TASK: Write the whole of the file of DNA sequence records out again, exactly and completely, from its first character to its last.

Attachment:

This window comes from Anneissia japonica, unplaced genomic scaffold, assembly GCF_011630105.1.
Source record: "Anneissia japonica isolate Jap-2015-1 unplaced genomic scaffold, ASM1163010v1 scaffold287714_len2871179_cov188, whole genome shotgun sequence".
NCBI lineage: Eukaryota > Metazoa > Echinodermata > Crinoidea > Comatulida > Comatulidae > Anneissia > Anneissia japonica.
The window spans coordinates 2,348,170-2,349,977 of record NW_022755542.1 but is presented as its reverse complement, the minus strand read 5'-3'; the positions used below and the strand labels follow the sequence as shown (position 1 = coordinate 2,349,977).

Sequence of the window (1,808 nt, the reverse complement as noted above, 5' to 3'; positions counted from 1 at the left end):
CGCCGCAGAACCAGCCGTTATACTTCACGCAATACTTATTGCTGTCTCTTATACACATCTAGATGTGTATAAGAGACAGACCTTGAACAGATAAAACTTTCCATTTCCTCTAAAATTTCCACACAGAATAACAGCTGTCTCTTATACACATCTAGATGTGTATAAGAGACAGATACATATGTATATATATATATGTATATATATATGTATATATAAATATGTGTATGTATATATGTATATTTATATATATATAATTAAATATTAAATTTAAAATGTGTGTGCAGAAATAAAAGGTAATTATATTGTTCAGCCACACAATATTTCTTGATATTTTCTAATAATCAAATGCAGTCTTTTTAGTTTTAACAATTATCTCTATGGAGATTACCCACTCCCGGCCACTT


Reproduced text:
This window comes from Anneissia japonica, unplaced genomic scaffold, assembly GCF_011630105.1.
Source record: "Anneissia japonica isolate Jap-2015-1 unplaced genomic scaffold, ASM1163010v1 scaffold287714_len2871179_cov188, whole genome shotgun sequence".
NCBI lineage: Eukaryota > Metazoa > Echinodermata > Crinoidea > Comatulida > Comatulidae > Anneissia > Anneissia japonica.
The window spans coordinates 2,348,170-2,349,977 of record NW_022755542.1 but is presented as its reverse complement, the minus strand read 5'-3'; the positions used below and the strand labels follow the sequence as shown (position 1 = coordinate 2,349,977).

Sequence of the window (1,808 nt, the reverse complement as noted above, 5' to 3'; positions counted from 1 at the left end):
CGCCGCAGAACCAGCCGTTATACTTCACGCAATACTTATTGCTGTCTCTTATACACATCTAGATGTGTATAAGAGACAGACCTTGAACAGATAAAACTTTCCATTTCCTCTAAAATTTCCACACAGAATAACAGCTGTCTCTTATACACATCTAGATGTGTATAAGAGACAGATACATATGTATATATATATATGTATATATATATGTATATATAAATATGTGTATGTATATATGTATATTTATATATATATAATTAAATATTAAATTTAAAATGTGTGTGCAGAAATAAAAGGTAATTATATTGTTCAGCCACACAATATTTCTTGATATTTTCTAATAATCAAATGCAGTCTTTTTAGTTTTAACAATTATCTCTATGGAGATTACCCACTCCCGGCCACTT